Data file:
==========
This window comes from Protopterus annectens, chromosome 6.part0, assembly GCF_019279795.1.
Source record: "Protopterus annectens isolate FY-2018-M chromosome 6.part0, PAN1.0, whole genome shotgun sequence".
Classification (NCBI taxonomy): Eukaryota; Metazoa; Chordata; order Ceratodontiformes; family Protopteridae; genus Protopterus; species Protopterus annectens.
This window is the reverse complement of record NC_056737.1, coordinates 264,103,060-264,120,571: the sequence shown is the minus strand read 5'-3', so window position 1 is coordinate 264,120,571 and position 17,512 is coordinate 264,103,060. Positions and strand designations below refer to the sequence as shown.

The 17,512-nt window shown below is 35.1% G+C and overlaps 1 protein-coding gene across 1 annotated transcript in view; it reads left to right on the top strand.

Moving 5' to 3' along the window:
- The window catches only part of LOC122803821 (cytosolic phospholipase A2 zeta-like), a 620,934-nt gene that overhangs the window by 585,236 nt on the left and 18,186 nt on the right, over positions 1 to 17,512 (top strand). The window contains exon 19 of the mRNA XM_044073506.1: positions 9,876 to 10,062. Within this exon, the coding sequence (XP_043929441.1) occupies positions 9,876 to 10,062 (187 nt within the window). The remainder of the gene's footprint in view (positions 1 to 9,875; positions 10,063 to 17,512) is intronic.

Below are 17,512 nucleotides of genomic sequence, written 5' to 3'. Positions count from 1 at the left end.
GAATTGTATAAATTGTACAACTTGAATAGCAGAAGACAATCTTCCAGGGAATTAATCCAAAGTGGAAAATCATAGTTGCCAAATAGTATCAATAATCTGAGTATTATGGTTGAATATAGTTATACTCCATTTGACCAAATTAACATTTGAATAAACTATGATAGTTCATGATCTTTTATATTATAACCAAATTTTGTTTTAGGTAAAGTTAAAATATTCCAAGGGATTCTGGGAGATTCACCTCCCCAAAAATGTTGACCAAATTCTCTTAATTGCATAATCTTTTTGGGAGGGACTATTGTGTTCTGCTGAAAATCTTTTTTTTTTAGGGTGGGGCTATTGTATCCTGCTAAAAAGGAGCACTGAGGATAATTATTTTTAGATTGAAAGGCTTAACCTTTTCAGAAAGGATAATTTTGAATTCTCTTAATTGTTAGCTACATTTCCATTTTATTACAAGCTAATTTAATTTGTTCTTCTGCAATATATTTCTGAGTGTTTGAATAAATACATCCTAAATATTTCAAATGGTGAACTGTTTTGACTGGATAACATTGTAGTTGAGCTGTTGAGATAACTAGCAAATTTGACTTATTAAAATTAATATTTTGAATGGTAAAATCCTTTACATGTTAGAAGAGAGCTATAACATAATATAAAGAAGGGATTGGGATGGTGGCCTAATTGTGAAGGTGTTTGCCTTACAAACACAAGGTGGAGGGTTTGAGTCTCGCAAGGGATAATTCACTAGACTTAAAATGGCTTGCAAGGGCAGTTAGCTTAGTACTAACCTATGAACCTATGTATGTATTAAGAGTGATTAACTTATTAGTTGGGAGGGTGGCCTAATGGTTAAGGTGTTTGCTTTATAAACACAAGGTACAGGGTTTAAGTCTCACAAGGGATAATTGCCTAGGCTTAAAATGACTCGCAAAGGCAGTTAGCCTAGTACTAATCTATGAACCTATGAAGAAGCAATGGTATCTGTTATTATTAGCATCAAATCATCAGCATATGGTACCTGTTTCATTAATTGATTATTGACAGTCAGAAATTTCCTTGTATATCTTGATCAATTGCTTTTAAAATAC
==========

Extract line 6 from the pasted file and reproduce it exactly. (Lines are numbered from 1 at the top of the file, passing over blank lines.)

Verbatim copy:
Moving 5' to 3' along the window: